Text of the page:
Competing Paid Family Leave Bills Get Public Hearing At N.H. State House

Mar 3, 2020

Sen. Dan Feltes (D-Concord) listens as Gov. Chris Sununu testifies on Tuesday.
Credit Todd Bookman/NHPR

Democrats and Republicans appear to be at a stalemate over two competing paid family medical leave bills. 

A Senate committee heard hours of testimony on Tuesday inside an overheated conference room, with both sides presenting arguments for and against the differing versions.

That included blunt remarks from Gov. Chris Sununu, who took the unusual step of testifying in support of his preferred paid family leave proposal, Senate Bill 730.

The Republican-backed measure would cover all state employees with up to six weeks of paid leave for the birth or adoption of a child, or when workers need to take an extended leave to take care of a sick loved one. 

Private-sector workers would be able to purchase their own paid leave policies, or businesses could offer the program as a benefit, while receiving a tax break.

Sununu criticized the Democrats’ competing legislation, House Bill 712. The measure would mandate participation by all workers, with a .5% payroll deduction funding the program. Sununu labels that an “income tax.”

“It is an absolute non-starter,” Sununu told the Senate Finance Committee. “It will be vetoed, and that veto will be upheld and the state will go without a plan.”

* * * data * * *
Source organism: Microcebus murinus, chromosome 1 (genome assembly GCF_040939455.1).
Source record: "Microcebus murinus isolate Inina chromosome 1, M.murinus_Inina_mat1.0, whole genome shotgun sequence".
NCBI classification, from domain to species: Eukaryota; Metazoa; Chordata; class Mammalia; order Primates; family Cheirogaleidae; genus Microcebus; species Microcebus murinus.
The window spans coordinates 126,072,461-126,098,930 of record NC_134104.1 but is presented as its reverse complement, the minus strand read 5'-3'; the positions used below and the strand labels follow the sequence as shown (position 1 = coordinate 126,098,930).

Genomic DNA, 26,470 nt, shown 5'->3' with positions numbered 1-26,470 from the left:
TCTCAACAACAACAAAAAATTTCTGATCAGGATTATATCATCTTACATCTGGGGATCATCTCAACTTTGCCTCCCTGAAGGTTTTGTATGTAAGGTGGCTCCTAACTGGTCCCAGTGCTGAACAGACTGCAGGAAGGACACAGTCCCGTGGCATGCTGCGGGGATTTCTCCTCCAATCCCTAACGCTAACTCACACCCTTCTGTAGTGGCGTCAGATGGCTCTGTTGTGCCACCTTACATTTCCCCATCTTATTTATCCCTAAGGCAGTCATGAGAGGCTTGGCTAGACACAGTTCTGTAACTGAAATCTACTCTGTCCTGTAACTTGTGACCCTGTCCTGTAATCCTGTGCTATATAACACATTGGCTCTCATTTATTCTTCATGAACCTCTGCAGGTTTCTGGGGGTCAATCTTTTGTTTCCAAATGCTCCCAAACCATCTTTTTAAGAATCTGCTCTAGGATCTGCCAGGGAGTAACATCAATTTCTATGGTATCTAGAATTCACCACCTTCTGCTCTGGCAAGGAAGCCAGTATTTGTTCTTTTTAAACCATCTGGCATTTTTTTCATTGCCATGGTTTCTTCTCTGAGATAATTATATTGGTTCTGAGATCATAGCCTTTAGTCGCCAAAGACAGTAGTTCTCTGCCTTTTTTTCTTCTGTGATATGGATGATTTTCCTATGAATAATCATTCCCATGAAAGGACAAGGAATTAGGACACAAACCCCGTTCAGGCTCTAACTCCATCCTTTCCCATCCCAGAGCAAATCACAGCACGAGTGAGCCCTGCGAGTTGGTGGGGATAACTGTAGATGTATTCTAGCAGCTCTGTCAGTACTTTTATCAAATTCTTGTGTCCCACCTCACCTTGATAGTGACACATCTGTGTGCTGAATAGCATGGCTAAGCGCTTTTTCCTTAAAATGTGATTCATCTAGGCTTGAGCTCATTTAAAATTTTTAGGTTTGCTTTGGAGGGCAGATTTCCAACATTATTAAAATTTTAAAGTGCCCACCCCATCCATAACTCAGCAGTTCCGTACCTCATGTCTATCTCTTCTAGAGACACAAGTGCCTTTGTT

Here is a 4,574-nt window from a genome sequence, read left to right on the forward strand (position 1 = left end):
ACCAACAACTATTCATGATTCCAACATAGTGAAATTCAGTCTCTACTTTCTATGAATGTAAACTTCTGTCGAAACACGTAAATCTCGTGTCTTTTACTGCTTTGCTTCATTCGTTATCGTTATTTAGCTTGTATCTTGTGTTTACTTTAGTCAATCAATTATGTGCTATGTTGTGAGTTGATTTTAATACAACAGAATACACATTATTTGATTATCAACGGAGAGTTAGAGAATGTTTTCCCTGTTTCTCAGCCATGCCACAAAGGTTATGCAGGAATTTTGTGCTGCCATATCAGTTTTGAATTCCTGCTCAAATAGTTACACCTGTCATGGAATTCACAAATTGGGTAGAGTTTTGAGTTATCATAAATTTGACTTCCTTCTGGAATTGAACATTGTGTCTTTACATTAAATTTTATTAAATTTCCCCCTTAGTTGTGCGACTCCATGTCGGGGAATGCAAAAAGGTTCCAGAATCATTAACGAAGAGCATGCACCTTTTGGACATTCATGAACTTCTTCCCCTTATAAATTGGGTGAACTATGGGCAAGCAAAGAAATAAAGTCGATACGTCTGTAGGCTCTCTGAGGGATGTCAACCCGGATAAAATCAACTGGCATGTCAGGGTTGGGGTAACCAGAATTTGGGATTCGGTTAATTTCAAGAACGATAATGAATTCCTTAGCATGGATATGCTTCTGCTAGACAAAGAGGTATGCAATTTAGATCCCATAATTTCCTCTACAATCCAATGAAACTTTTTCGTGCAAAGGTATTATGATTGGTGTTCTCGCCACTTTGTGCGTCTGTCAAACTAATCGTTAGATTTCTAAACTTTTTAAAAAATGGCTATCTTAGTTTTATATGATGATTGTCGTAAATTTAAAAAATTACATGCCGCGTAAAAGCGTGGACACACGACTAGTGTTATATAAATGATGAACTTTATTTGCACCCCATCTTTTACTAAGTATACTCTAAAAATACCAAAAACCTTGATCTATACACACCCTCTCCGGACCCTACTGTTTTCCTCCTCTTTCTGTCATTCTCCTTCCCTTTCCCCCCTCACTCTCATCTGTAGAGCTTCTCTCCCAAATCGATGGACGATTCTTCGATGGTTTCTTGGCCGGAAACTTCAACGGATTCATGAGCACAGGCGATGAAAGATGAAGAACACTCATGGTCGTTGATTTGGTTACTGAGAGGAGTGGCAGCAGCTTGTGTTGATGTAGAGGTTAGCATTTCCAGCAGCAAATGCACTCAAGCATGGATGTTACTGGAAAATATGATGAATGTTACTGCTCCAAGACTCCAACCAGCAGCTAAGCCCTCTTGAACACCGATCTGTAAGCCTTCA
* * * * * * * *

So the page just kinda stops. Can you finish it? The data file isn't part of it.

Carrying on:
Sununu declined to take questions from the Committee on the GOP-backed plan, however. 

By mandating coverage, Democrats argue that there policy will result in a lower premium payment per person, and would also ensure that low-income workers, who are the least likely to currently have paid leave, would be covered.

“What’s paid family leave and medical leave insurance all about?” asked Sen. Dan Feltes, a Concord Democrat. “We value work, we value family. We should value the proposition that you shouldn’t have to choose between the two if at all possible.”

He told the committee the Democrats’ plan also offers a longer leave window of up to 12 weeks, and would extend to the individual worker, should he or she fall ill, and not just that person’s immediate family.

Feltes also looked to counter the GOP’s main criticism of his proposal: that the funding mechanism of a payroll deduction amounts to an income tax.

He said that businesses have options, including choosing to offer the benefit to workers, or share the costs. 

“There is no mandated tax in HB 712. Period,” said Feltes. “Anybody who tells you otherwise, it is literally political spin.”

With both sides dug in, it doesn’t appear that either proposal would have enough votes to become law this session. It isn’t clear if a compromise version of paid family leave is on the horizon.